Further, time spent by parties and witnesses in connection with litigation cannot be devoted to other, productive activities. Consideration of a range of competing factors such as these can reasonably lead rational people to different conclusions concerning the best course to follow.
Other reasons why you should consider attempting to resolve your matter through mediation rather than a court process include:
- Cost: Assuming both have legal representation and depending on the complexity of the situation, it is not unusual for parties to incur legal costs ranging between $50,000 to $100,000 to take a dispute to trial.
- Time consuming: From the time of filing an initiating application an applicant could expect to spend at least 18 months to 2 years in the Federal Circuit Court or longer in the Family Court of Australia.
- Emotionally draining: Litigation is stressful.Never have I met a person who has been a party in the family court system and said that they felt that it was a fulfilling and enjoyable experience.
- Disappointing in terms of outcomes: Parties are often left disappointed with the court process. It may not address their agendas. The parties are subjected to the idiosyncrasies of the trial judge, who may not deliver a satisfactory judgment compared to the efforts poured in to getting the case to trial. The parties are left to ponder appealing the decision at further cost and delay and there is a risk for the unsuccessful litigant of having to meet a costs order.
- Lacking in control over the outcome: The court process serves the purpose where the parties cannot come to an agreement for whatever reasons. The judge then steps in to make a decision for the parties.
- Delay: Parties getting on with their lives and can have long lasting detrimental effects on the parties;
- Destructive: In terms of preserving and maintaining a co-parenting arrangement in the future.
What does mediation Cost?
Our fees for facilitating a mediation are charged at the rate of $1,650 per half day (4 hours) or alternatively $2,750 per full day (8 hours). Additional work deemed necessary in preparing for the mediation to including reading and considering lengthy documents provided to me by you prior to mediation is charged at a rate of $330 per hour.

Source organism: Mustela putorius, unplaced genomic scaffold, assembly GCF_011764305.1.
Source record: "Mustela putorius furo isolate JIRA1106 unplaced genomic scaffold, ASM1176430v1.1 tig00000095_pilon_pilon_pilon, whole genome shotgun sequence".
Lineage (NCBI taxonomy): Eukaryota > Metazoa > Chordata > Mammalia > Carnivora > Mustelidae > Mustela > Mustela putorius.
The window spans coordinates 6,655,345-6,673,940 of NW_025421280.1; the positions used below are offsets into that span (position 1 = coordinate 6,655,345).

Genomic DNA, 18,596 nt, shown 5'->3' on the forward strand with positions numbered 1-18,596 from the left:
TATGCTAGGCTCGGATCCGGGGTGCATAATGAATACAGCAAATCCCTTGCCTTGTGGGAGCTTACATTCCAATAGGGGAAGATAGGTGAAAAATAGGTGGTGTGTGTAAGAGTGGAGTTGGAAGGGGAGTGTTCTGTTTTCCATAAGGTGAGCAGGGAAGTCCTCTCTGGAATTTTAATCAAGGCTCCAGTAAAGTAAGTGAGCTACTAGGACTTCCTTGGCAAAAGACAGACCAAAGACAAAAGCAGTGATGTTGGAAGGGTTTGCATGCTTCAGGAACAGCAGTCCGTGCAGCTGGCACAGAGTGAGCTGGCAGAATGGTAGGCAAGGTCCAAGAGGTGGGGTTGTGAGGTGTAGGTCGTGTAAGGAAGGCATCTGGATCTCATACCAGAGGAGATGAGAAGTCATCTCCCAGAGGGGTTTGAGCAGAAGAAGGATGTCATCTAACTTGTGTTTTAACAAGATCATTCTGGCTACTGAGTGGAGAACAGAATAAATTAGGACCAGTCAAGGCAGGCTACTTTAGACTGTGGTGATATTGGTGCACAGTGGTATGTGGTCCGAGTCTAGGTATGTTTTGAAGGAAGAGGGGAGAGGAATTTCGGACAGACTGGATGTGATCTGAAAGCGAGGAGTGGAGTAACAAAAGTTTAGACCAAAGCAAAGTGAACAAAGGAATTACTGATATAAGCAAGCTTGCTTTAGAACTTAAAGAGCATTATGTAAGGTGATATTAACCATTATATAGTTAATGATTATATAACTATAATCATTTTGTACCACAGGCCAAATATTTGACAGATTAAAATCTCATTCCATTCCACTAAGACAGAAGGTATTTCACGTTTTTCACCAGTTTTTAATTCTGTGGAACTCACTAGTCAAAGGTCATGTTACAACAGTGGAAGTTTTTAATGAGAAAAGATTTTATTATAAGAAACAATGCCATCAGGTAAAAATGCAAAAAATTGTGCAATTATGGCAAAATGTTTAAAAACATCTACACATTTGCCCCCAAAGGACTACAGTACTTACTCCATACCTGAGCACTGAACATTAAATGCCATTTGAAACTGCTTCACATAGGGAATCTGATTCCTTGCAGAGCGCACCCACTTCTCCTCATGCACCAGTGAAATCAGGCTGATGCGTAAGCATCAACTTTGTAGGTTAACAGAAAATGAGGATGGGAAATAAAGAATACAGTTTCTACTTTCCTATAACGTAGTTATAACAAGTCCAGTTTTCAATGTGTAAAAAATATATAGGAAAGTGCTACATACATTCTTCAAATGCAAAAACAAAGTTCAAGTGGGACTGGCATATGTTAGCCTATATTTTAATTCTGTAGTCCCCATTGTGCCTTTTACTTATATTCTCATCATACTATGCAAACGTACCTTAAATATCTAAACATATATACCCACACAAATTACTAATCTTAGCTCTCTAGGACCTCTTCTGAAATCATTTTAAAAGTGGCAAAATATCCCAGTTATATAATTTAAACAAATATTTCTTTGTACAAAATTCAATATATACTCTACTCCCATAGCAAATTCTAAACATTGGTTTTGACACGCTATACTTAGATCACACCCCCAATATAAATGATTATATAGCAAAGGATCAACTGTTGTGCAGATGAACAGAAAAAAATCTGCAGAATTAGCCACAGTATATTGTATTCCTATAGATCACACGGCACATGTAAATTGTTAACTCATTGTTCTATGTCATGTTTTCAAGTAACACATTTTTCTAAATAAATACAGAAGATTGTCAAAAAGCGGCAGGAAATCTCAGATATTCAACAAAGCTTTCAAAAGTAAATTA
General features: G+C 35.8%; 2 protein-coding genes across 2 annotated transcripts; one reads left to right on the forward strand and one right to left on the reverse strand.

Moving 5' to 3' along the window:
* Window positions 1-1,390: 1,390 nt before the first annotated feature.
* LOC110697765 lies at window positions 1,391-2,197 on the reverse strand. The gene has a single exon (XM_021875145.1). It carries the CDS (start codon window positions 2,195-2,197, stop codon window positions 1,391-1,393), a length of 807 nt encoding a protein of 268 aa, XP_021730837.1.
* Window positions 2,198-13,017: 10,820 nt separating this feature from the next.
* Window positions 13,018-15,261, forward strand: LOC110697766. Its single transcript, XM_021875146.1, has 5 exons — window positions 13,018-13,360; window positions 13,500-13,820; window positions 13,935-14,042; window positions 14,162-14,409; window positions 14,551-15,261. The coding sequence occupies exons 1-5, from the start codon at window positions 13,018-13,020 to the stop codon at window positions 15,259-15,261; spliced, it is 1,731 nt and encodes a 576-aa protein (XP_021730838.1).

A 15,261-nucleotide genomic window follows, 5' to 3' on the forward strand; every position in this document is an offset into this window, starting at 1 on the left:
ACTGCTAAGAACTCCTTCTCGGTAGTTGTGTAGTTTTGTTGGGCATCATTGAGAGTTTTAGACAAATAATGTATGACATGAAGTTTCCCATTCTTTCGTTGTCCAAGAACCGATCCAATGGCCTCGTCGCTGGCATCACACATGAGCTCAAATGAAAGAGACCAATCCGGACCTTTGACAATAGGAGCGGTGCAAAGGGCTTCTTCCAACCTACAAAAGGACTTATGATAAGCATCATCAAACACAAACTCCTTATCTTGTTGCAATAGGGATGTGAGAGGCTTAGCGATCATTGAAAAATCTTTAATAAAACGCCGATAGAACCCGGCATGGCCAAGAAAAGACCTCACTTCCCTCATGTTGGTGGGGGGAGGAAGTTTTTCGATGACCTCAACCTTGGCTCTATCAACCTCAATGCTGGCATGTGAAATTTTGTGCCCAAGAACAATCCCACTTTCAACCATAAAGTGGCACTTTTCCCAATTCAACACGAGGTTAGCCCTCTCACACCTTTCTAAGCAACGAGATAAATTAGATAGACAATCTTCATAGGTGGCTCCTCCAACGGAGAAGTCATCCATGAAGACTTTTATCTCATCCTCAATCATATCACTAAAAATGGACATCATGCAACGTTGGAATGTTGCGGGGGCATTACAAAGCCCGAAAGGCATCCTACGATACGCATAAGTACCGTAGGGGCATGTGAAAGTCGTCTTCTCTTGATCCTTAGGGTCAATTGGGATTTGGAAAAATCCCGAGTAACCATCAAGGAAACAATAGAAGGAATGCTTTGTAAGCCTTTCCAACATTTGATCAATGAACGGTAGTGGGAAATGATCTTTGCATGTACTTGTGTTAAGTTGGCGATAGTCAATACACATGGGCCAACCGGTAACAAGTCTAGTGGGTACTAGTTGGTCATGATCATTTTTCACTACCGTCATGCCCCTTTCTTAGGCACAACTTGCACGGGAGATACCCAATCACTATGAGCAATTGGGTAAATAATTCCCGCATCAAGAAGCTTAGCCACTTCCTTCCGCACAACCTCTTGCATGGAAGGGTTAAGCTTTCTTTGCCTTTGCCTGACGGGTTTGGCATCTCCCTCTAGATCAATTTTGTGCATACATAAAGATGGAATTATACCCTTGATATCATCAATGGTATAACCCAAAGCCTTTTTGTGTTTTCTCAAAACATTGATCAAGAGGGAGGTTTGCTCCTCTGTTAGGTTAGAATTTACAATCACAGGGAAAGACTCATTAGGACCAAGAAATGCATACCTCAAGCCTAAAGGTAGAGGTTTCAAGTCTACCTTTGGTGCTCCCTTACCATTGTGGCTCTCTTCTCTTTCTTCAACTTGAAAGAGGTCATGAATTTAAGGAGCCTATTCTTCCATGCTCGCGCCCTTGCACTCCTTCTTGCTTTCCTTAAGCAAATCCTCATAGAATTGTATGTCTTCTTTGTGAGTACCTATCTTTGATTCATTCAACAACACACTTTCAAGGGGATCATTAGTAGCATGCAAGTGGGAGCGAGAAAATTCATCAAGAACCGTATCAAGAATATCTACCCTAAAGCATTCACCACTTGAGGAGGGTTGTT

As a guide, a mediation dealing only with parenting matters or property division may only require a half day, however if you wish to resolve parenting arrangements and property settlement a full day is recommended.
Can I go to Court if we don’t reach a settlement?
If your matter relates to property settlement and does not relate to children, in the event that agreement cannot be reached at or after the mediation then nothing prevents you from commencing proceedings in the family law system.
If your matter relates to parenting arrangements for your children, with the exception of some very limited circumstances you cannot commence proceedings unless you have been issued with a certificate by a Family Dispute Resolution Practitioner (Section 60I Certificate) following a mediation process.
Our Fraser Murray conducts mediations as a Nationally Accredited Mediator, but not as a Family Dispute Resolution Practitioner. Therefore parties who engage Life Law Mediations to conduct their mediation will not receive a certificate to commence parenting proceedings. In my experience this means that negotiating parties have a vested interest in resolving matters constructively and are more likely to reach an agreement as a result.
See more information about Fraser Murray here.
To book in for your mediation service click below for our online calendar, or contact our office on 3343 9522 or 5446 1745 for more information and availability.